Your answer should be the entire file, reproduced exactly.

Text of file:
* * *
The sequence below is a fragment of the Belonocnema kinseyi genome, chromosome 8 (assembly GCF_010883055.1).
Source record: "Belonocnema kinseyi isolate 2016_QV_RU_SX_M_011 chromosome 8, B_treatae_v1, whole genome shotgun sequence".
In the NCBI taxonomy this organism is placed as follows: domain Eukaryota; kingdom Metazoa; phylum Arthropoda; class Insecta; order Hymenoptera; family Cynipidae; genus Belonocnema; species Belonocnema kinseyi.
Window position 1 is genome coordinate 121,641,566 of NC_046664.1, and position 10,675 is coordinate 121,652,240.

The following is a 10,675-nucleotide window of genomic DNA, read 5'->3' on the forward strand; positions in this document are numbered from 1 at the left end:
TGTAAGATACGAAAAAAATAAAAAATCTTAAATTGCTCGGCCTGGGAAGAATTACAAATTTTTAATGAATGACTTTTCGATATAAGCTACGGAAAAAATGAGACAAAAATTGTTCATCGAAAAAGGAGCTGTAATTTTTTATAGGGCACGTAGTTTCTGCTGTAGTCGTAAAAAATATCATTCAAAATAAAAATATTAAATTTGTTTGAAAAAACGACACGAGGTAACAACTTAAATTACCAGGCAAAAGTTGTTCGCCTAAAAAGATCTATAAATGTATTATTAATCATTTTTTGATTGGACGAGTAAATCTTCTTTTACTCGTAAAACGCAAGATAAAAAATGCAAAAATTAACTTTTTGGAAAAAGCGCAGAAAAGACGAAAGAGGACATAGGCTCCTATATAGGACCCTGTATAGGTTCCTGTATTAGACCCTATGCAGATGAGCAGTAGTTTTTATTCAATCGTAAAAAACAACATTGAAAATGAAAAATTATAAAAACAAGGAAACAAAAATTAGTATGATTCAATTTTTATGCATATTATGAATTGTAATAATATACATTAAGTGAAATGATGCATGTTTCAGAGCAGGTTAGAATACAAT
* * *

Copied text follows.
The sequence below is a fragment of the Belonocnema kinseyi genome, chromosome 8 (assembly GCF_010883055.1).
Source record: "Belonocnema kinseyi isolate 2016_QV_RU_SX_M_011 chromosome 8, B_treatae_v1, whole genome shotgun sequence".
In the NCBI taxonomy this organism is placed as follows: domain Eukaryota; kingdom Metazoa; phylum Arthropoda; class Insecta; order Hymenoptera; family Cynipidae; genus Belonocnema; species Belonocnema kinseyi.
Window position 1 is genome coordinate 121,641,566 of NC_046664.1, and position 10,675 is coordinate 121,652,240.

The following is a 10,675-nucleotide window of genomic DNA, read 5'->3' on the forward strand; positions in this document are numbered from 1 at the left end:
TGTAAGATACGAAAAAAATAAAAAATCTTAAATTGCTCGGCCTGGGAAGAATTACAAATTTTTAATGAATGACTTTTCGATATAAGCTACGGAAAAAATGAGACAAAAATTGTTCATCGAAAAAGGAGCTGTAATTTTTTATAGGGCACGTAGTTTCTGCTGTAGTCGTAAAAAATATCATTCAAAATAAAAATATTAAATTTGTTTGAAAAAACGACACGAGGTAACAACTTAAATTACCAGGCAAAAGTTGTTCGCCTAAAAAGATCTATAAATGTATTATTAATCATTTTTTGATTGGACGAGTAAATCTTCTTTTACTCGTAAAACGCAAGATAAAAAATGCAAAAATTAACTTTTTGGAAAAAGCGCAGAAAAGACGAAAGAGGACATAGGCTCCTATATAGGACCCTGTATAGGTTCCTGTATTAGACCCTATGCAGATGAGCAGTAGTTTTTATTCAATCGTAAAAAACAACATTGAAAATGAAAAATTATAAAAACAAGGAAACAAAAATTAGTATGATTCAATTTTTATGCATATTATGAATTGTAATAATATACATTAAGTGAAATGATGCATGTTTCAGAGCAGGTTAGAATACAAT